Predictably, the US Department of Transportation has nothing but praise for the program, but where did the $1 billion oops, $2 billion oops, almost THREE BILLION dollars of our own money get spent ($2.877 billion)?
Top 10 New Vehicles Purchased
- Toyota Corolla
- Honda Civic
- Toyota Camry
- Ford Focus FWD
- Hyundai Elantra
- Nissan Versa
- Toyota Prius
- Honda Accord
- Honda Fi
- Ford Escape FWD
Top 10 Trade-in Vehicles
- Ford Explorer 4WD
- Ford F150 Pickup 2WD
- Jeep Grand Cherokee 4WD
- Ford Explorer 2WD
- Dodge Caravan/Grand Caravan 2WD
- Jeep Cherokee 4WD
- Chevrolet Blazer 4WD
- Chevrolet C1500 Pickup 2WD
- Ford F150 Pickup 4WD
- Ford Windstar FWD Van
Average rebate: $4,170, though very few have been paid.
What’s funny/odd/interesting is the praise the Federal government has for foreign car manufacturers with plants based in the US.
“Cars made in America topped the most-purchased list, from the Ford Focus to the Toyota Corolla to the Honda Civic.”
Since when did Honda and Toyota become “American Made?” I agree that they are technically “American Made” since they’re assembled in the US, but the profits from those vehicles go overseas. Maybe the Federal government should take over the foreign car companies …
Here’s the rub, despite the praise, will the purchase of these new vehicles actually spur our economy? I don’t think so, at least not for the long term. Why?
The spending flurry this Congress is initiating is lowering the value of US dollars. As a result, oil prices are rising despite increasing supplies. Could this potentially cancel out the predicted fuel savings from the increased fuel efficiency of the new cars Americans bought through the program? Maybe. The Transportation Department claims that the US will enjoy an increase in fuel economy but fails to mention how much. If it was substantial, you can bet it would have been mentioned.
What’s the real economic impact?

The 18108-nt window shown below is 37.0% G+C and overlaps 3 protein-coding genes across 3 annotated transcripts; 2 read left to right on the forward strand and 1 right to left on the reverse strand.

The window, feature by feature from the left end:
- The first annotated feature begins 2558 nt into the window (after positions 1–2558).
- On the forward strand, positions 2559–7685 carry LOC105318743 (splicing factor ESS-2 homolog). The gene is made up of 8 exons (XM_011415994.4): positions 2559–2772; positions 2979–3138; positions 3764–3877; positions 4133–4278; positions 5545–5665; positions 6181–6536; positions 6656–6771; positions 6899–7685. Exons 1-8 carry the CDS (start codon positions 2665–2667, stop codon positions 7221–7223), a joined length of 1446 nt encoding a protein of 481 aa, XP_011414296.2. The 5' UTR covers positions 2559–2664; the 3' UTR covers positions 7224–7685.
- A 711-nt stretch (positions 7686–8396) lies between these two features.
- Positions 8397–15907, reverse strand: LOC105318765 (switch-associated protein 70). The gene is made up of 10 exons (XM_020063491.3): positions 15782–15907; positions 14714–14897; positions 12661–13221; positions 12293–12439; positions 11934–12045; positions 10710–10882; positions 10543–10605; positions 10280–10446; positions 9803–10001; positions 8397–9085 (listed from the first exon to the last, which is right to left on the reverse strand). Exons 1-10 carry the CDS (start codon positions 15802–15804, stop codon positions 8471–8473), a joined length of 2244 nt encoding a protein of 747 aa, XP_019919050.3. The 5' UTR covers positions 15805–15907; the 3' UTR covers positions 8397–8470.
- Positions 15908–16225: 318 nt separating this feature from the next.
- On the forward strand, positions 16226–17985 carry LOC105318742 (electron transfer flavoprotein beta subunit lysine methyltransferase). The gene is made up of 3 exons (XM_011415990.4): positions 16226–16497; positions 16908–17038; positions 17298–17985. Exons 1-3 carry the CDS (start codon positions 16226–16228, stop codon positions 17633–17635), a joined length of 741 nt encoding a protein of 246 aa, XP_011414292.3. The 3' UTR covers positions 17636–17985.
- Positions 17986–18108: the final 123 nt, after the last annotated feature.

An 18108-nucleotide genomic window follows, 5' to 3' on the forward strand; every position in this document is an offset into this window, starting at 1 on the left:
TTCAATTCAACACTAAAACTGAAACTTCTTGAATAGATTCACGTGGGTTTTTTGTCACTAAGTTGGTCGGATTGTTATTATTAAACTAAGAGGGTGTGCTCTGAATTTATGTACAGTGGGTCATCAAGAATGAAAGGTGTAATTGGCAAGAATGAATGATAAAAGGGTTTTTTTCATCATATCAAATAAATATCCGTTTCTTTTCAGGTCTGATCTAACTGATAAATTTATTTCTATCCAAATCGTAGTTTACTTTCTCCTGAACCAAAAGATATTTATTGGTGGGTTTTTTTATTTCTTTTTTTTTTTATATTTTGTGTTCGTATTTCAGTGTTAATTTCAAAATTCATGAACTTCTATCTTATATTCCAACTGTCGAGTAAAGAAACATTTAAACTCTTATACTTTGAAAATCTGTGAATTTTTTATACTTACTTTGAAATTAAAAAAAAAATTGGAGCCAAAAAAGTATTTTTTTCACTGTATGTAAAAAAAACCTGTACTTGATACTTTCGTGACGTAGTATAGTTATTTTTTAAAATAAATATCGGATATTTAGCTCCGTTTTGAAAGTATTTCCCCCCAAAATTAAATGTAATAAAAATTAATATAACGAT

Beyond the claim of “saving 42,000 jobs” (which is dubious at best), I’m curious if anyone is concerned that we’ve baited the American consumer into going into more consumer debt on an item that loses value the day you drive it off the lot. Does anyone really believe that the 404,046 cars and 280,895 trucks that were purchases were NOT financed? In an era when it appears that our society is actually beginning to learn the dangers of consumer debt, the Federal government swoops in to tempt us to buy more depreciating “assets.”
In addition, though the Cash for Clunkers program isn’t Federally taxable, some states may view the benefit as something taxable. Given the budget squeeze many states are experiencing, I wouldn’t be surprised if states tax the benefit. In case a politician reads this, increasing taxes has a negative economic impact.
In the short term, there will be praise, increased output to replace inventories, claims that we’re less dependent on foreign oil, claims that the environment is better off, and a disregard for how much it costs and how much the economy will decline six months after the program is over.
Maybe I’m too skeptical, but have YOU ever heard the government criticize a program?
Here are some other posts on the Cash for Clunkers program:
- Cash for Clunkers Taxable?
- Cash for Clunker Payments and Tax Rules
- Cash for Clunkers Tax
- Cash for Clunkers Tax Rules
- Questions About The Cash for Clunkers Program Answered
- Get Money for Your Gas Guzzler
- Cash for Clunkers: Is It Even Worth It?
- Cash for Clunkers: Broke Already
- Cash For Clunkers Ending Monday – Toyota and Honda profit much more than Ford and GM